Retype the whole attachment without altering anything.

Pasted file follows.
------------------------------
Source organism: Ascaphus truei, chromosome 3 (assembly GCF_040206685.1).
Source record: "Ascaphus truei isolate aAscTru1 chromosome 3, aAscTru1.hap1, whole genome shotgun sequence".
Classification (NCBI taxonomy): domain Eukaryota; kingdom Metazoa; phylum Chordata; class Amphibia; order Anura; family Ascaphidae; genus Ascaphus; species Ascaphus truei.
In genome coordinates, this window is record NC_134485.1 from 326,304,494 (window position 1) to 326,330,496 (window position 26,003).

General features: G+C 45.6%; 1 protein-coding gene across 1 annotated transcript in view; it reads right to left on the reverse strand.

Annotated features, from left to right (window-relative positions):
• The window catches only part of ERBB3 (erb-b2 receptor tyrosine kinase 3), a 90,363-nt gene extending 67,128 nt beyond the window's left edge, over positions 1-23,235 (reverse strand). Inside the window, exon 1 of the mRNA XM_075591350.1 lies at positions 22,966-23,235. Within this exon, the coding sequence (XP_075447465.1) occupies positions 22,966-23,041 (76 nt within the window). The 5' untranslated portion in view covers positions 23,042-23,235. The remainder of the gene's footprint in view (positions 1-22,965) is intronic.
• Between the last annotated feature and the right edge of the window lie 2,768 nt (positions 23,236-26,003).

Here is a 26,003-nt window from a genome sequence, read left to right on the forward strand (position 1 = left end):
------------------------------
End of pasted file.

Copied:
Source organism: Ascaphus truei, chromosome 3 (assembly GCF_040206685.1).
Source record: "Ascaphus truei isolate aAscTru1 chromosome 3, aAscTru1.hap1, whole genome shotgun sequence".
Classification (NCBI taxonomy): domain Eukaryota; kingdom Metazoa; phylum Chordata; class Amphibia; order Anura; family Ascaphidae; genus Ascaphus; species Ascaphus truei.
In genome coordinates, this window is record NC_134485.1 from 326,304,494 (window position 1) to 326,330,496 (window position 26,003).

General features: G+C 45.6%; 1 protein-coding gene across 1 annotated transcript in view; it reads right to left on the reverse strand.

Annotated features, from left to right (window-relative positions):
• The window catches only part of ERBB3 (erb-b2 receptor tyrosine kinase 3), a 90,363-nt gene extending 67,128 nt beyond the window's left edge, over positions 1-23,235 (reverse strand). Inside the window, exon 1 of the mRNA XM_075591350.1 lies at positions 22,966-23,235. Within this exon, the coding sequence (XP_075447465.1) occupies positions 22,966-23,041 (76 nt within the window). The 5' untranslated portion in view covers positions 23,042-23,235. The remainder of the gene's footprint in view (positions 1-22,965) is intronic.
• Between the last annotated feature and the right edge of the window lie 2,768 nt (positions 23,236-26,003).

Here is a 26,003-nt window from a genome sequence, read left to right on the forward strand (position 1 = left end):